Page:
Endurance. “With a little endurance, you will make it through.” A phrase I have heard many times. I agree, put your best foot forward and plow through the deep waters of whichever circumstance may be weighing heavily at the time. Though today, I was given a different perspective on enduring. Often times when I think of endurance, I think, wow, I must complete this whole big challenge and come through it with flying colors and feel a deep sense of happiness at the end–after I have endured for so long. Enduring, It can be such a cumbersome world that can suck the energy from you along with the fun and enjoyment of life. When I hear the word endure, I can feel my anxiety and panic heighten, knowing I am in for the long haul and that even at the end of it all, I have found other things that need my endurance too. This endurance thing is a lifelong battle it seems. And, a dreaded phrase most of the time. Though, today, today, I was enlightened, I was relieved of my imperfection and the necessity of battling endurance. Today, I have been able to take the word endure and see the positive, happy side of the most dark word somedays. Today, I learned that enduring can be for a few seconds, for an hour, for a day, for a week. It can be adjusted to you and the amount of energy you have to get through the rough waters of life. Much of the time when big goals are holding our for achievement, they become a drag, boring to do and the end gratification seems so far off. With this new view on this word, these achievements seem attainable. Getting through a hectic day with kids, pressing financial burdens, the idea of eating healthy every single day to achieve a fitness goal, health challenges, emotional challenges, spiritual challenges. Today, I learned to endure is adjustable to how much you can handle and take. It is there to nudge along, for encouragement and to realize, yes life is achievable.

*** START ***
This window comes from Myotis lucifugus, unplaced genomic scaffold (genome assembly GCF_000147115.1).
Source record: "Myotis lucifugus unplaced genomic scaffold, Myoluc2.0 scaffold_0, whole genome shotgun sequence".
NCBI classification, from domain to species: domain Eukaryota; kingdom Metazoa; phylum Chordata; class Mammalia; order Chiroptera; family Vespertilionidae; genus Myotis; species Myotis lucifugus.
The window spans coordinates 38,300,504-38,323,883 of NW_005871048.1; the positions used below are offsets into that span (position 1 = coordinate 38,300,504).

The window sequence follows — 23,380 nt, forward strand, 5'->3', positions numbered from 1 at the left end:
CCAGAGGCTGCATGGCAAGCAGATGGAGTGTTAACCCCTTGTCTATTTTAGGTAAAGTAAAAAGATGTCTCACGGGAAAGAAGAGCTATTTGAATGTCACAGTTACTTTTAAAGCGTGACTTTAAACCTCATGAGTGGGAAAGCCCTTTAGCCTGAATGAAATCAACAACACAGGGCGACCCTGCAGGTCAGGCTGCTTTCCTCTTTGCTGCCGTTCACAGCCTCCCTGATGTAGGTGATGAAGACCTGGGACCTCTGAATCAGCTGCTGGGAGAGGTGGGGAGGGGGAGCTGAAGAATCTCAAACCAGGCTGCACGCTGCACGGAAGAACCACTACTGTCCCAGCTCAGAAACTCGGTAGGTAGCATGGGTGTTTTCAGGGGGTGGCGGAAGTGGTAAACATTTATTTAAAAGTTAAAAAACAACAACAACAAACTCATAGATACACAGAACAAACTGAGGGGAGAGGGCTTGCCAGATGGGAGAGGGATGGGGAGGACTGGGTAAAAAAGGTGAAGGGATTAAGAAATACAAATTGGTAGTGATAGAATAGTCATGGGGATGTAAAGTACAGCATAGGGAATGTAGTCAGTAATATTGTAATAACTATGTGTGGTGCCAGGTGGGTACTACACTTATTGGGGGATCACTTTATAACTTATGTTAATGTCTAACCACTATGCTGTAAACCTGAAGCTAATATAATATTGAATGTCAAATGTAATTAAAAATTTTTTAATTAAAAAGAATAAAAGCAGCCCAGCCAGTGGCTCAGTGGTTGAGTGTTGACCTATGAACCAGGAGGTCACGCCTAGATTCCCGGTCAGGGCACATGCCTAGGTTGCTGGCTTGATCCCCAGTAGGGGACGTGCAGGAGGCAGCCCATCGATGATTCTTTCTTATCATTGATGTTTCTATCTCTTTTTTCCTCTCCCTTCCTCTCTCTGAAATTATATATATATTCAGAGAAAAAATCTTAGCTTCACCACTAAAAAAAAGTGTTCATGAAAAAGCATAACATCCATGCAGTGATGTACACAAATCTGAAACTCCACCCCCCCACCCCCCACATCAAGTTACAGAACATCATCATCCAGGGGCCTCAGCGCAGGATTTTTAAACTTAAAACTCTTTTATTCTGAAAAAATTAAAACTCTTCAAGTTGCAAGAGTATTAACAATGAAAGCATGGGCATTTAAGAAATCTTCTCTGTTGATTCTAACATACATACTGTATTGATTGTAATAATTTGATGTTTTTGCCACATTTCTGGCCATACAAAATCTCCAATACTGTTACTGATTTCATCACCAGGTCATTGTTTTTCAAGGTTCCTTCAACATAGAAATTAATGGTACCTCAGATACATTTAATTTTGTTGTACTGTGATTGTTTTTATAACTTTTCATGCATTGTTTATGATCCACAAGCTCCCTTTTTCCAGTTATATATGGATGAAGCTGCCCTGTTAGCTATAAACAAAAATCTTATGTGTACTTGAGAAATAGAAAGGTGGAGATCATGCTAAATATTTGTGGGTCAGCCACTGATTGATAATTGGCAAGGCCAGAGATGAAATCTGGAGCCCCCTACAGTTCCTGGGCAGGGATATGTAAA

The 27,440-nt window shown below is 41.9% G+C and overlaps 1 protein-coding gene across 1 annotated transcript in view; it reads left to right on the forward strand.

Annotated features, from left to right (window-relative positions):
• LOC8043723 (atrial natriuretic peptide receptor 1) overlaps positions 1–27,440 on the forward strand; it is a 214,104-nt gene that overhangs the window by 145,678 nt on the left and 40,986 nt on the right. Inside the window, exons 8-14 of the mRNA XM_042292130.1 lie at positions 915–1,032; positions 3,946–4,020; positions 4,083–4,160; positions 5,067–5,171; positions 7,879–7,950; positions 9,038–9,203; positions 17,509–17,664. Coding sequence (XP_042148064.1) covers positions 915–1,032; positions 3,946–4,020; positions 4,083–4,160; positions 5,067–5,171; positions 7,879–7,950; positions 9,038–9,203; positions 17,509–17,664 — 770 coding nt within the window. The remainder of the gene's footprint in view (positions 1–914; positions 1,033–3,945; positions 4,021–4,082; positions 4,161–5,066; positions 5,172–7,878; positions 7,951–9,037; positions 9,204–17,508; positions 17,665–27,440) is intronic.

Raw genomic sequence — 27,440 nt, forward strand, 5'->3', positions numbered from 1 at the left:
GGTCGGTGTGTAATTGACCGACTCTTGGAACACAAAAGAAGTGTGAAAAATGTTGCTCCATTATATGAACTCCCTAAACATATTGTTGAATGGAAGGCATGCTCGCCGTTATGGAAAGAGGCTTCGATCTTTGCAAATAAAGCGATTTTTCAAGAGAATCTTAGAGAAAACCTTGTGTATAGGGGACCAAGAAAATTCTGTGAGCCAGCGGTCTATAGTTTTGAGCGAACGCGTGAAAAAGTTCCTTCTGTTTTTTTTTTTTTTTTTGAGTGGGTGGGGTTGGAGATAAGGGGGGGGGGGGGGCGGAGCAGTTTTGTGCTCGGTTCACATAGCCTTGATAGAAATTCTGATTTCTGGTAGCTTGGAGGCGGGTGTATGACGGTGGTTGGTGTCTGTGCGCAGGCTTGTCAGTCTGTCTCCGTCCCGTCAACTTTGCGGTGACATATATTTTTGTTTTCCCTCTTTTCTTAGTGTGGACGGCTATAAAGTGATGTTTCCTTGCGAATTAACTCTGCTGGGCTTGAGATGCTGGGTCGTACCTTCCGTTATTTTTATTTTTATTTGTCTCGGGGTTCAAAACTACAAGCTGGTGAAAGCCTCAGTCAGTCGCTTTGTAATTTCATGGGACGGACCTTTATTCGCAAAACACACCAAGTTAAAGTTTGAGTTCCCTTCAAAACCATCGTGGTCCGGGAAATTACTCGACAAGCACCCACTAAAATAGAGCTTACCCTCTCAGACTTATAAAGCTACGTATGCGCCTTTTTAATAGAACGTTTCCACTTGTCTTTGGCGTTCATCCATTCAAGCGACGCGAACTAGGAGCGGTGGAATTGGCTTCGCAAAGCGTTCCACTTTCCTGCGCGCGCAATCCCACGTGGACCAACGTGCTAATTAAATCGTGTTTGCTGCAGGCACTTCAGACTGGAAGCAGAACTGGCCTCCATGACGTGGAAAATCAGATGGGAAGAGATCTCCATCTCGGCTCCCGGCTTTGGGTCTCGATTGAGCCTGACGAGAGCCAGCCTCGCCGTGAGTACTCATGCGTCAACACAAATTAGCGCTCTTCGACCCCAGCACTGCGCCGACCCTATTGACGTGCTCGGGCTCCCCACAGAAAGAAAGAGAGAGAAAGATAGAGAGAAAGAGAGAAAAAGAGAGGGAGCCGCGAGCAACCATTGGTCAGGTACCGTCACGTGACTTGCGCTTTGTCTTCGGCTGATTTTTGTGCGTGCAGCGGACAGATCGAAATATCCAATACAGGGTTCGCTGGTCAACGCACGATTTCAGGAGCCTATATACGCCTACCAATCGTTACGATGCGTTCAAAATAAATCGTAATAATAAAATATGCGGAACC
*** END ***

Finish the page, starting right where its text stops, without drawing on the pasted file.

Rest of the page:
Jack’s Five and Ten, Grape and Orange Popsicles and 1 cent fortune gum—the best gum—memories of the past but history of the future. Instead of sitting in traffic on the Kennedy Expressway, we decide to take Cumberland to get us into the city. We hit the city and the neighborhood, streets and areas become familiar. 2543 N. Kilbourn, we are by the first house I remember as a kid. It’s actually and apartment. My parent’s help manage it and took care of the tenants. It is where my sister and I ate our neighbor’s fundraiser Tootsie roll tubes. They looked so inviting in those tubes with the slots at top. Mom was not impressed. “I am going to have to pay for all of those.” Her words still clear nearly 30 years later. I thought to myself, we ate almost all of them. “Oh no!” The backyard comes into view and I remember my childhood play: “I knew a senorita with diamonds in her hair,” my favorite black shoes, the tons of stairs that led down into the back common yard. The garage, the ally. We continue on, “that is the high school you would have gone to if we didn’t move.” Mom says. Kelvyn Park we come upon next. Sprinklers, Metal swing horses—not sure if they were trying to eliminate kids because these swings though fun were deadly! 2825 N. Kenneth, my favorite house. My Mom loved this house. Creativity would sneak in on cold days—tape recording my favorite songs of my favorite station B96. Snowy days Barbies would visit Alaska right out the window of my bedroom. Down the street childhood memories return like the sun on a bright day: neighbors, tragedies, kids and kid stuff. At the stop sign we turn left, Barry Elementary, the grammar school I attended until 6th grade. “Look,” I say to my kids—“that is my grammar school.” “That looks creepy,” they say. I laugh, “you should see the inside.” Past the ally my mom would walk me through when I called home from the office, sick for the 5th time that week. I am lucky she did not follow the “Boy who cried wolf” fable. Teacher problems, I wasn’t really sick. Being a kid seems like a different world as my mind travels back to my childhood. Looking back that different world was forming much of who I am today. Life lessons were learned, fears faced—conquered and not, consequences paid, milestones met. “Mom, I have to pee,” my three-year old bursts out as we are driving. Where will we stop, the neighborhood has changed so much since my childhood, we found a restaurant behind my grammar school. I had not walked near that school in years. A zap, the memories. My kids, our kids, they are in the midst of their childhood. Inventions, technology has increased the speed of life. That is my philosophy anyway. Kids, they are so eager to grow up faster. I am old school I suppose, I say be a kid, cherish your childhood, it only lasts just a short while and “the little years pass so fast.” These are famous words, I hear them all the time. I have no rebuke. I am seeing my kids grow before my eyes.